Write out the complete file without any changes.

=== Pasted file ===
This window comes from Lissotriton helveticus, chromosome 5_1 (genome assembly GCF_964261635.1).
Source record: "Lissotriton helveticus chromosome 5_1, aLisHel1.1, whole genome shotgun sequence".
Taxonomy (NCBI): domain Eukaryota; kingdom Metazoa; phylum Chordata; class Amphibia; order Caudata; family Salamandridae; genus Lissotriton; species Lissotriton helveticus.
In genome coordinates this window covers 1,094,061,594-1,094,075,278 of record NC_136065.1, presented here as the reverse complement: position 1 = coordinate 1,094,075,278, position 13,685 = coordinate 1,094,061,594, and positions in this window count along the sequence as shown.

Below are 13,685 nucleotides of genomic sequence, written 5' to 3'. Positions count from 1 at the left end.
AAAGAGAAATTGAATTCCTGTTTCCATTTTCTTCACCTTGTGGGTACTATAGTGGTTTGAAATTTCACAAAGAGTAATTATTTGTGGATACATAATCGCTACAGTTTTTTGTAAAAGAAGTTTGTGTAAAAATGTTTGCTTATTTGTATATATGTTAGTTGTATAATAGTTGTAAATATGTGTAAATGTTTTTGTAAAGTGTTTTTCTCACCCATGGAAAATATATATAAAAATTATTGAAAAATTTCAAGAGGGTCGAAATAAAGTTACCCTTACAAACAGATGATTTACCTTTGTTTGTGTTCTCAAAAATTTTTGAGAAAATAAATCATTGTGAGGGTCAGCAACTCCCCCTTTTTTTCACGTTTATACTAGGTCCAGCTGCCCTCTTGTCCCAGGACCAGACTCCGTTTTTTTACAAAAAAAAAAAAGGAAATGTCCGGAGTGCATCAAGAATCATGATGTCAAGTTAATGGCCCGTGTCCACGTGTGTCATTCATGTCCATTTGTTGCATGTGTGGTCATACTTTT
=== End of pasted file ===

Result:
This window comes from Lissotriton helveticus, chromosome 5_1 (genome assembly GCF_964261635.1).
Source record: "Lissotriton helveticus chromosome 5_1, aLisHel1.1, whole genome shotgun sequence".
Taxonomy (NCBI): domain Eukaryota; kingdom Metazoa; phylum Chordata; class Amphibia; order Caudata; family Salamandridae; genus Lissotriton; species Lissotriton helveticus.
In genome coordinates this window covers 1,094,061,594-1,094,075,278 of record NC_136065.1, presented here as the reverse complement: position 1 = coordinate 1,094,075,278, position 13,685 = coordinate 1,094,061,594, and positions in this window count along the sequence as shown.

Below are 13,685 nucleotides of genomic sequence, written 5' to 3'. Positions count from 1 at the left end.
AAAGAGAAATTGAATTCCTGTTTCCATTTTCTTCACCTTGTGGGTACTATAGTGGTTTGAAATTTCACAAAGAGTAATTATTTGTGGATACATAATCGCTACAGTTTTTTGTAAAAGAAGTTTGTGTAAAAATGTTTGCTTATTTGTATATATGTTAGTTGTATAATAGTTGTAAATATGTGTAAATGTTTTTGTAAAGTGTTTTTCTCACCCATGGAAAATATATATAAAAATTATTGAAAAATTTCAAGAGGGTCGAAATAAAGTTACCCTTACAAACAGATGATTTACCTTTGTTTGTGTTCTCAAAAATTTTTGAGAAAATAAATCATTGTGAGGGTCAGCAACTCCCCCTTTTTTTCACGTTTATACTAGGTCCAGCTGCCCTCTTGTCCCAGGACCAGACTCCGTTTTTTTACAAAAAAAAAAAAGGAAATGTCCGGAGTGCATCAAGAATCATGATGTCAAGTTAATGGCCCGTGTCCACGTGTGTCATTCATGTCCATTTGTTGCATGTGTGGTCATACTTTT